"We hold these truths to be self-evident, that all men are created equal, that they are endowed by their creator with certain unalienable rights, that among these are life, liberty and the pursuit of happiness." A timeless statement by Thomas Jefferson that epitomizes what the American Dream originally stood for upon the creation of our great country. The American Dream was founded upon the ideal that each person, no matter what his origins, could succeed in life on the sole basis of his or her own skill and effort. The dream was embodied with the notion of the self-made man, a person whom has persevered past poverty and adversity by means of his own talents or energies, and originally related to a desire for spiritual and material improvement. However beginning in the early 1920s, the material aspect of the dream was too readily achieved, so much so, that it soon outpaced and obliterated the early spiritual ideals. From there emerged a state of material well being that was characterized by reckless jubilance, overarching cynicism, greed, and an empty pursuit of pleasure. Within the novel, The Great Gatsby, F. Scott Fitzgerald uses Jay Gatsby to illustrate the corruption and eventual downward spiral of the American Dream to the vulgar pursuit of wealth and materialism in the 1920s.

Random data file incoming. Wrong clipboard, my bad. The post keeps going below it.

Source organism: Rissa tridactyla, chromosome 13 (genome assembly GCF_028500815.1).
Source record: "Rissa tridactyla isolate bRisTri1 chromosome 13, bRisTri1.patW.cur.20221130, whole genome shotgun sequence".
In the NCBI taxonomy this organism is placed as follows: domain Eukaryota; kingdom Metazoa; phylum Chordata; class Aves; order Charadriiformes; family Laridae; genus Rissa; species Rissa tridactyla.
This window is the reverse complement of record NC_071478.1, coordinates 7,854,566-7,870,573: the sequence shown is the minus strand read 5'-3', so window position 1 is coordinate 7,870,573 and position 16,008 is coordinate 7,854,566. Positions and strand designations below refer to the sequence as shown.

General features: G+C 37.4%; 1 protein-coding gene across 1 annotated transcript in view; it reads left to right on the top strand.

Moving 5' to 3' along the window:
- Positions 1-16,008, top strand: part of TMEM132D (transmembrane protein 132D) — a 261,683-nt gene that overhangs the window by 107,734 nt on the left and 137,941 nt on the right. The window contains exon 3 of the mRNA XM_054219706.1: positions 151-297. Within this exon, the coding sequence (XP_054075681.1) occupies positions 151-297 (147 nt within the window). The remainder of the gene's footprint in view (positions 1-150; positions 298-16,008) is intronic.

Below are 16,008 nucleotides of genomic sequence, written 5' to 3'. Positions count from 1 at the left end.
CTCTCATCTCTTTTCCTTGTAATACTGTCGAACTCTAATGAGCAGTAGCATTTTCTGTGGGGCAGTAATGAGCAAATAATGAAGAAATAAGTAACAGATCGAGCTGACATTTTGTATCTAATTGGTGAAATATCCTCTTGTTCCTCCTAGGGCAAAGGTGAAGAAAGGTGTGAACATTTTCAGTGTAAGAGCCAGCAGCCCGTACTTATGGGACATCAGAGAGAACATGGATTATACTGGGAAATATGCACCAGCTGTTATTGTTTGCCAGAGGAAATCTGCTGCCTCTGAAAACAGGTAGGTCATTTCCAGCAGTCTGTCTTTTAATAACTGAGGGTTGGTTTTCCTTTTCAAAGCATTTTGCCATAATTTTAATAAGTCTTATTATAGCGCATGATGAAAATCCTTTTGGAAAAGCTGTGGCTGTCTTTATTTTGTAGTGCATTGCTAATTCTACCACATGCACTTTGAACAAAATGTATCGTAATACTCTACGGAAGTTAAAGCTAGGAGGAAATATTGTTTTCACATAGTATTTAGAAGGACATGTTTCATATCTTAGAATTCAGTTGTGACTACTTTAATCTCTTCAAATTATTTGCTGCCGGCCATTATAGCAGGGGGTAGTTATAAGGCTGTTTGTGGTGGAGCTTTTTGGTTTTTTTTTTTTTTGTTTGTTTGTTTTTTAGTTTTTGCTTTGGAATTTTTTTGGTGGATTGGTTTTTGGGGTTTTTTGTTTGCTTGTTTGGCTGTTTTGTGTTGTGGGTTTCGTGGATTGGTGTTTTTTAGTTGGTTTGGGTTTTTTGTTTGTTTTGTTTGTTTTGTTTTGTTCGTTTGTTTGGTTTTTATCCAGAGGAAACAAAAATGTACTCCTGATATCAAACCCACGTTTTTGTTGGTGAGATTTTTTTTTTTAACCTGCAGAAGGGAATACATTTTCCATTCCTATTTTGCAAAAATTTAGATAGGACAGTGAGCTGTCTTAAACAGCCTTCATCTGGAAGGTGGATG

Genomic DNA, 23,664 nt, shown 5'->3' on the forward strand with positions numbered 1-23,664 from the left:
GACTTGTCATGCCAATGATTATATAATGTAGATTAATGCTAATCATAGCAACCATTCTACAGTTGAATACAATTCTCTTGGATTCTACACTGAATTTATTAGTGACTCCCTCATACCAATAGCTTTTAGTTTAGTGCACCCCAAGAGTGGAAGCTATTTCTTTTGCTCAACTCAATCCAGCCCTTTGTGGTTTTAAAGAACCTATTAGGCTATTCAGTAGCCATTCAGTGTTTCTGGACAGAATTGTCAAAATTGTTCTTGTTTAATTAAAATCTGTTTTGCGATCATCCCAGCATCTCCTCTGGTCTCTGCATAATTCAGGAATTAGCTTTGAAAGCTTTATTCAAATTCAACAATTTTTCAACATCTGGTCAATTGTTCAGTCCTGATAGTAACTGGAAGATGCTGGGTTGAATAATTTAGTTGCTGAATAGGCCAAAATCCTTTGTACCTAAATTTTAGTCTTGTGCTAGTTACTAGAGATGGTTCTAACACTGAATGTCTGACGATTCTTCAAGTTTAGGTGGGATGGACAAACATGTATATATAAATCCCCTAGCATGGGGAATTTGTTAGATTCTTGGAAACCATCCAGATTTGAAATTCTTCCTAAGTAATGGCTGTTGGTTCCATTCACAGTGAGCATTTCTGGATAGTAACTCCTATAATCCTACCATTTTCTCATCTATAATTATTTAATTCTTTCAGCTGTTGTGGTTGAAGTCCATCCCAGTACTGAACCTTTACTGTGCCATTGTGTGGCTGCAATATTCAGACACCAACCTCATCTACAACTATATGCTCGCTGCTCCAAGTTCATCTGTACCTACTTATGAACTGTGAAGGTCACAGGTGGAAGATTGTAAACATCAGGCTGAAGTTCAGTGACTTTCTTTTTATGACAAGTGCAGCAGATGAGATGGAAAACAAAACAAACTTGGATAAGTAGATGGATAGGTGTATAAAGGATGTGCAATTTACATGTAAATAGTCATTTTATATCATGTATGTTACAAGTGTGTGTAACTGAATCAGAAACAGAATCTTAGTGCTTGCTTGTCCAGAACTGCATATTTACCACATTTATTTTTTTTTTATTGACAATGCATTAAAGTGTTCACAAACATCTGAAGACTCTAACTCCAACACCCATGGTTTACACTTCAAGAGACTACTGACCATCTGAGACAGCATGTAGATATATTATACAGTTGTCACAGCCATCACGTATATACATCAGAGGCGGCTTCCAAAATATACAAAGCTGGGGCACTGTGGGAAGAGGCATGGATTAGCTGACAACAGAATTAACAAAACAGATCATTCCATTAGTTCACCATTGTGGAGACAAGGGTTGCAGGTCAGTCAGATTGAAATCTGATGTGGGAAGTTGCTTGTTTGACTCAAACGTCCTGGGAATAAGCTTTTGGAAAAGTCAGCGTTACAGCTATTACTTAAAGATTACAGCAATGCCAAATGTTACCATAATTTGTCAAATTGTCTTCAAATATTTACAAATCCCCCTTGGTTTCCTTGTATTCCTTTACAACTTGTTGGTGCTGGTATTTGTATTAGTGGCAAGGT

The transformation from James Gatz, the ambitious janitor from North Dakota, to Jay Gatsby, the epitome of the self made man, exemplifies Gatsby's lifelong pursuit of his aristocratic roots. James Gatz had been the product of shiftless and unsuccessful farm people, a fate that he never quite accepted as his own and always imagined himself a part of something much greater. In his years of beating along the south shore of Lake Superior, he was, in some capacity, in search of a destiny that would bring him a sense of importance and would validate his existence in this land of opportunity. It was not until that fateful day when ambitious, young Gatz in his torn green jersey came upon the miraculous Dan Cody.